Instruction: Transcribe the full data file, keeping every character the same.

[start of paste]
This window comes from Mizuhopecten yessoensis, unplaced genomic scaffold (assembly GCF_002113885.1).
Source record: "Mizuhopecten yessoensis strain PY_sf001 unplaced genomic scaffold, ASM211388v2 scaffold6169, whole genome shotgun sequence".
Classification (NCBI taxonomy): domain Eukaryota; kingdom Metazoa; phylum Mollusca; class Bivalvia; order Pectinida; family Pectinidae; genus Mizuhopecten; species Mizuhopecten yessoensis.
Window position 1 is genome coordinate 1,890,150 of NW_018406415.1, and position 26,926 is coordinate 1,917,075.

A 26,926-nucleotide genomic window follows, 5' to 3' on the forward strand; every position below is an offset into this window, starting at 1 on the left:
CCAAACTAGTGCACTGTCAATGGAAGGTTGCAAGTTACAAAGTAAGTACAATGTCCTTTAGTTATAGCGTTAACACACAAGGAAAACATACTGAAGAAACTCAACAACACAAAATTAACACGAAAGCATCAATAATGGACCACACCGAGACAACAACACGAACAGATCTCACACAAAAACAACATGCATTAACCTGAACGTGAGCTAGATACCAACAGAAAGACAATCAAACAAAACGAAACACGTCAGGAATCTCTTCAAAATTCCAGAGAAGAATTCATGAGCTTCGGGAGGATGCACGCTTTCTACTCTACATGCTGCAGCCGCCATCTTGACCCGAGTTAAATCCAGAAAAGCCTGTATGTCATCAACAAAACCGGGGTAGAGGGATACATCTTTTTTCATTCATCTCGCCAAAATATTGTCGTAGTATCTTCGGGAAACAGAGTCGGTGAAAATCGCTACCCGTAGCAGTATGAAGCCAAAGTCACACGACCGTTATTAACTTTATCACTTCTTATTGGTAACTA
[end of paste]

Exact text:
This window comes from Mizuhopecten yessoensis, unplaced genomic scaffold (assembly GCF_002113885.1).
Source record: "Mizuhopecten yessoensis strain PY_sf001 unplaced genomic scaffold, ASM211388v2 scaffold6169, whole genome shotgun sequence".
Classification (NCBI taxonomy): domain Eukaryota; kingdom Metazoa; phylum Mollusca; class Bivalvia; order Pectinida; family Pectinidae; genus Mizuhopecten; species Mizuhopecten yessoensis.
Window position 1 is genome coordinate 1,890,150 of NW_018406415.1, and position 26,926 is coordinate 1,917,075.

A 26,926-nucleotide genomic window follows, 5' to 3' on the forward strand; every position below is an offset into this window, starting at 1 on the left:
CCAAACTAGTGCACTGTCAATGGAAGGTTGCAAGTTACAAAGTAAGTACAATGTCCTTTAGTTATAGCGTTAACACACAAGGAAAACATACTGAAGAAACTCAACAACACAAAATTAACACGAAAGCATCAATAATGGACCACACCGAGACAACAACACGAACAGATCTCACACAAAAACAACATGCATTAACCTGAACGTGAGCTAGATACCAACAGAAAGACAATCAAACAAAACGAAACACGTCAGGAATCTCTTCAAAATTCCAGAGAAGAATTCATGAGCTTCGGGAGGATGCACGCTTTCTACTCTACATGCTGCAGCCGCCATCTTGACCCGAGTTAAATCCAGAAAAGCCTGTATGTCATCAACAAAACCGGGGTAGAGGGATACATCTTTTTTCATTCATCTCGCCAAAATATTGTCGTAGTATCTTCGGGAAACAGAGTCGGTGAAAATCGCTACCCGTAGCAGTATGAAGCCAAAGTCACACGACCGTTATTAACTTTATCACTTCTTATTGGTAACTA